crossref pmid
2. Yang JW, Woo JE, An JH. Surgical outcomes of orbital trapdoor fracture in children and adolescents. J Craniomaxillofac Surg 2015;43:444-447. PMID: 25773374.
crossref pmid
3. Neinstein RM, Phillips JH, Forrest CR. Pediatric orbital floor trapdoor fractures: outcomes and CT-based morphologic assessment of the inferior rectus muscle. J Plast Reconstr Aesthet Surg 2012;65:869-874. PMID: 22459795.
crossref pmid
4. Soll DB, Poley BJ. Trapdoor variety of blowout fracture of the orbital floor. Am J Ophthalmol 1965;60:269-272. PMID: 14333982.
crossref pmid
5. Kwon JH, Moon JH, Kwon MS, Cho JH. The differences of blowout fracture of the inferior orbital wall between children and adults. Arch Otolaryngol Head Neck Surg 2005;131:723-727. PMID: 16103306.
crossref pmid
6. Sires BS, Stanley RB Jr, Levine LM. Oculocardiac reflex caused by orbital floor trapdoor fracture: an indication for urgent repair. Arch Ophthalmol 1998;116:955-956. PMID: 9682717.
7. Stotland MA, Do NK. Pediatric orbital fractures. J Craniofac Surg 2011;22:1230-1235. PMID: 21772209.
crossref pmid
8. Jordan DR, Allen LH, White J, Harvey J, Pashby R, Esmaeli B. Intervention within days for some orbital floor fractures: the white-eyed blowout. Ophthal Plast Reconstr Surg 1998;14:379-390.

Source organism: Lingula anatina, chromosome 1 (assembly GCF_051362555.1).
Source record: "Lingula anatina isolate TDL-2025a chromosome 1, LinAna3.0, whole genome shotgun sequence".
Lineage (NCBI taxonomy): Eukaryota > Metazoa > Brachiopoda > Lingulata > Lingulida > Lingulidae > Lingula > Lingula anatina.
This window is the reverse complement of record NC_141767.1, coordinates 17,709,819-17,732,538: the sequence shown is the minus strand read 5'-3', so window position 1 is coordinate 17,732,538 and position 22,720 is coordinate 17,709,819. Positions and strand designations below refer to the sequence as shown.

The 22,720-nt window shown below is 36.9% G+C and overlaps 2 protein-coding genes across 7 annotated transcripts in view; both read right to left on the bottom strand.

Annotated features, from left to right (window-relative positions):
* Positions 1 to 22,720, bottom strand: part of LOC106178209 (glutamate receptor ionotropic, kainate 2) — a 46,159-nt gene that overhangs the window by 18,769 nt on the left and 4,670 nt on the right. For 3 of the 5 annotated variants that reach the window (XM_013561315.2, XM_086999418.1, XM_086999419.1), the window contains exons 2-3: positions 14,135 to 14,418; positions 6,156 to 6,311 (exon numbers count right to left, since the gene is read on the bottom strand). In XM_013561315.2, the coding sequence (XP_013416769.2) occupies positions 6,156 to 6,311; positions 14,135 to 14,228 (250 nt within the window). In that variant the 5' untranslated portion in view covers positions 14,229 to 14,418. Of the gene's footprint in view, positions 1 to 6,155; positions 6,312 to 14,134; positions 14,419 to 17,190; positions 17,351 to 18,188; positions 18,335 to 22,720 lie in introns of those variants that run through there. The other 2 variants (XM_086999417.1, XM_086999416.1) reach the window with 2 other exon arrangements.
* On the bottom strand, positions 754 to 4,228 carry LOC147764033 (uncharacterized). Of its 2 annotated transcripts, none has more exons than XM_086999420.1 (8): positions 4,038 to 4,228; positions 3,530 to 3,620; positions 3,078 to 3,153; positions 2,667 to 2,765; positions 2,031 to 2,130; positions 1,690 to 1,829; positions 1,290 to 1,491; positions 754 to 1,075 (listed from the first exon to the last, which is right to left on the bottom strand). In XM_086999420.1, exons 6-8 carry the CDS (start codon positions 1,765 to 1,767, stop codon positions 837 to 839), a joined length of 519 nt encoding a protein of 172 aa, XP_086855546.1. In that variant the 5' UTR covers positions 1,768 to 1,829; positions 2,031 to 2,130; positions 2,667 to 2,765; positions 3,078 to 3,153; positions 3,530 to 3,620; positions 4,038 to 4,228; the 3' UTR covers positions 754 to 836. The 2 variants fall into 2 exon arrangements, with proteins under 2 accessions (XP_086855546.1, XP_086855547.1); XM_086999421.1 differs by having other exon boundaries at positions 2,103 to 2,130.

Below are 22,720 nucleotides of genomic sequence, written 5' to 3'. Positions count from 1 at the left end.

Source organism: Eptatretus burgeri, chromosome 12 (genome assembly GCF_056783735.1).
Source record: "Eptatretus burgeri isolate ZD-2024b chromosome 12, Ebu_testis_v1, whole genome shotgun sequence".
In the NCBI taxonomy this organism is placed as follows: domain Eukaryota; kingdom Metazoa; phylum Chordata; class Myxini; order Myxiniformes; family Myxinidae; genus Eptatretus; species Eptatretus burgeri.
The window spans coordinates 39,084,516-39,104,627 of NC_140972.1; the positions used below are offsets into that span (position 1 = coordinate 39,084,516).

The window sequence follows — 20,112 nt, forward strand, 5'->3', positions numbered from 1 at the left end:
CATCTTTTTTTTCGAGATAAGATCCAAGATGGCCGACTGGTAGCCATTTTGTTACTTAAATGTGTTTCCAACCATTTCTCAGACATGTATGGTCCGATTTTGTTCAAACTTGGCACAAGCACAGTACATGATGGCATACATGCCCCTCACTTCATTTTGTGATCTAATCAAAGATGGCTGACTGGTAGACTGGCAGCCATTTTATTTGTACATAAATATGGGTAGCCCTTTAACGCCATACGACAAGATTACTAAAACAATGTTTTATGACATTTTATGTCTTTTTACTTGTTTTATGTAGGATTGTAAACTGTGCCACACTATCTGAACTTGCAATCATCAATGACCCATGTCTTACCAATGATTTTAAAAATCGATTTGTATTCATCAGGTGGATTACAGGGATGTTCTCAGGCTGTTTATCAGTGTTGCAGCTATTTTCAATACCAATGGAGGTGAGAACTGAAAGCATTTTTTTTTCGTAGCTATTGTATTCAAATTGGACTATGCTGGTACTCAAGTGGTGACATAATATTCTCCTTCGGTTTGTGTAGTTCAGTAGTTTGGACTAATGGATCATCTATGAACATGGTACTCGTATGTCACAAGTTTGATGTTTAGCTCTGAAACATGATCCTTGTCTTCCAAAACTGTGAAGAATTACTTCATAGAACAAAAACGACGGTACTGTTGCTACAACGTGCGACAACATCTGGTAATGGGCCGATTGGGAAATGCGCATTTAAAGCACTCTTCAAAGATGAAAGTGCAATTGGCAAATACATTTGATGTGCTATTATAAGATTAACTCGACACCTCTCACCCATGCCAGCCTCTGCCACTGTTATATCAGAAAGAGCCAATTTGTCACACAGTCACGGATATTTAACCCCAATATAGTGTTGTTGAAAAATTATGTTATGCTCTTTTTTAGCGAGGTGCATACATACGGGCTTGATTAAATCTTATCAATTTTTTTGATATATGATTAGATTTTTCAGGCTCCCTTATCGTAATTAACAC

crossref pmid
9. Grant JH 3rd, Patrinely JR, Weiss AH, Kierney PC, Gruss JS. Trapdoor fracture of the orbit in a pediatric population. Plast Reconstr Surg 2002;109:482-489. PMID: 11818824.
crossref pmid
10. Cobb AR, Jeelani NO, Ayliffe PR. Orbital fractures in children. Br J Oral Maxillofac Surg 2013;51:41-46. PMID: 22497691.
crossref pmid
Fig. 1

Preoperative computed tomographic images. (A, B) Initial computed tomographic image. (C, D) Follow-up computed tomographic image 7 days after injury. All images showing no bone displacement, incarceration of rectus muscle, or soft tissue herniation.

Fig. 2

Preoperative clinical appearance: lateral gaze of right eye was limited.

Fig. 3

Postoperative clinical appearance. The patient fully recovered six weeks after release of entrapped soft tissue from the fracture line.



Browse all articles >

Editorial Office
Dept. of Plastic and Reconstructive Surgery Chonnam National University Medical School, 42 Jebong-ro, Dong-gu, Gwangju 61469, Korea
Tel: +82-62-220-6354    Fax: +82-62-220-6357    E-mail:                

Copyright © 2024 by Korean Cleft Palate-Craniofacial Association.

Developed in M2PI

Close layer
prev next